I remember the fire, as well as some of the aftermath, and Jeff and I visited him in the Poconos the following summer with Noelle and Gabriel Vahanian. It is pretty amazing. I enjoyed reading the memoir also.

    I thought it was neat that Zizek affirmed Altizer’s vision of the death of God in their AAR session, and Tom seemed pleased with that. He didn’t engage with any of the discussion or comments after, he just preached his sermon on Blake and sat down. It was a beautiful moment.

  11. Jeremy Says:

    I really want to lisen to Altizer’s speech. Someone recorded Zizek’s speech but failed to record Altizer’s. I like to think Zizek’s affirmation of Altizer’s theology is (on some level) vindication for years of exclusion. Hell, if nothing else, it makes all those theologians who like Zizek (or at least think he’s cool) have a difficult time reconciling their approval of him with Zizek’s support of Altizer’s theology (considering Altizer is almost universally neglected/despised).

  12. Clayton Crockett Says:

    I agree totally, and I thought the whole session was being recorded, but like you I’ve seen the Zizek presentation on youtube, but not Altizer’s which was pretty extraordinary.

  13. Brad Johnson Says:

    Jeremy, I’ll ask around, re: a recording of the Altizer talk. I was under the impression, too, that the entire session would be recorded.

    Also … don’t sweat the lack of comments. Hell, I’m going through a 900+ page novel on AUFS, and am lucky to get two comments. Occasionally, we’ll even have book event posts that get no comments at all. I’ve decided it’s to the betterment of the internet just to have this stuff available — no matter if a conversation emerges at the time in the confines of a comment box. It will be found.

  14. Jeremy Says:

    Let’s hope so. As long as the big Other enjoys it I should be able to derive some sort of enjoyment out of that.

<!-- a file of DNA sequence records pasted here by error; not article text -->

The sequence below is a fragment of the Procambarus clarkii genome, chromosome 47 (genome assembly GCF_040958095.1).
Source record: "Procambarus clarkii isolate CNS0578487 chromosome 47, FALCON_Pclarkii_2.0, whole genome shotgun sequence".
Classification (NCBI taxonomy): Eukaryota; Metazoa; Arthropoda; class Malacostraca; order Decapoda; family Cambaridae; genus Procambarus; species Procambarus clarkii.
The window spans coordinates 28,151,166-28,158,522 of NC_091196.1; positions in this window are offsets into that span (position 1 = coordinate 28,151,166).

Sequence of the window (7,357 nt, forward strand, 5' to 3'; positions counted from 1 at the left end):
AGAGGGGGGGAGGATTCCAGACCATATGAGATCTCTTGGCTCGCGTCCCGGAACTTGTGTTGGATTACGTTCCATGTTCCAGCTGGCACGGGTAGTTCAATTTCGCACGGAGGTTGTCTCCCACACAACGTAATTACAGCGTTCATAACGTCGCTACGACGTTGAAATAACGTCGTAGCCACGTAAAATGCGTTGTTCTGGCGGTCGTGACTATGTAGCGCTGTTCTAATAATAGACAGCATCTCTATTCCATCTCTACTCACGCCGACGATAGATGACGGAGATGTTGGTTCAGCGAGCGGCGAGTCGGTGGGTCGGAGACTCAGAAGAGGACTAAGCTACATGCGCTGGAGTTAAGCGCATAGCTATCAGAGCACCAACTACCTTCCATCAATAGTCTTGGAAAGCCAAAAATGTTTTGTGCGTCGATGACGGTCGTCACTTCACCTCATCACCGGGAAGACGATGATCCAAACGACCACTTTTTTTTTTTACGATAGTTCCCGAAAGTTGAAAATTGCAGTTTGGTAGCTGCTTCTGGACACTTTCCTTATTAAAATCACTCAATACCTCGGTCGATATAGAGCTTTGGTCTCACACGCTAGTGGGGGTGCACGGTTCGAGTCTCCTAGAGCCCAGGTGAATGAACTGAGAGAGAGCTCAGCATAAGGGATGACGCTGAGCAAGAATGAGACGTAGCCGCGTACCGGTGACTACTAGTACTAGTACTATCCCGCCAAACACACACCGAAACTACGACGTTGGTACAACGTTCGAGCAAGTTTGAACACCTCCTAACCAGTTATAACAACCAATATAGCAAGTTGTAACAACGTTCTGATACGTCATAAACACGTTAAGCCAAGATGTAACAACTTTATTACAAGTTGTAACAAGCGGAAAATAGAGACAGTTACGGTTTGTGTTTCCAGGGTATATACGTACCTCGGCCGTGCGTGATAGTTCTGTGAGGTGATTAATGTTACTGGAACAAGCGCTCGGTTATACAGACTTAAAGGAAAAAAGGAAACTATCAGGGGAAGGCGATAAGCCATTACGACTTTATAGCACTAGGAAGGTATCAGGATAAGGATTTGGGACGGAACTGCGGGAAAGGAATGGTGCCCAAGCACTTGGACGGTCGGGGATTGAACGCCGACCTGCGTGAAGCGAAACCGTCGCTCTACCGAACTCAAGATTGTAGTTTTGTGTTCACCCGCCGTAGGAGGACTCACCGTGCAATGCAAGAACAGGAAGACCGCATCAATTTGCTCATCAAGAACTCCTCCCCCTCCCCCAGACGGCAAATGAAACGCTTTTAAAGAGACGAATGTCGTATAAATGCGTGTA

15. Brad Johnson Says:

    The other thing w/ Altizer in particular, less so Clayton, is that I’ve found it hard to talk about his work — conversationally, that is. There is something about it that almost screams out for solitude. When conversations have emerged, they too often tend to be about Altizer himself (something which also tends to happen with Zizek). Not sure exactly what makes the subject matter, or the philosophical/theological maneuvers therein, so difficult to translate conversationally, but it has certainly been my experience. It also seems to bear out in Altizer’s experience of theology, as well, as he articulates beautifully in his memoir.

  16. Jeremy Says:

    I remember that’s how I came to Altizer’s theology. I found a copy of Radical Theology and the Death of God in some old bookstore. The only reason I purchased it was because it was red and black and slightly terrifying. I remember reading it on the bus in college hiding the cover like I was reading porn. It felt like I had found this horrible treasure that nobody should know about.

    I couldn’t tell you why conversations about Zizek and Altizer often times digress into being discussion of their personalities. Part of it is obviously both Zizek’s and Altizer’s fault for being so damn interesting, bizarre, and passionate. But yeah, I don’t even know how to explain his theology to someone who has a marginal grasp of theology. That’s also why secondary sources can never properly represent radical theology. It always ends up turning into accusations of simplicity or obscurity.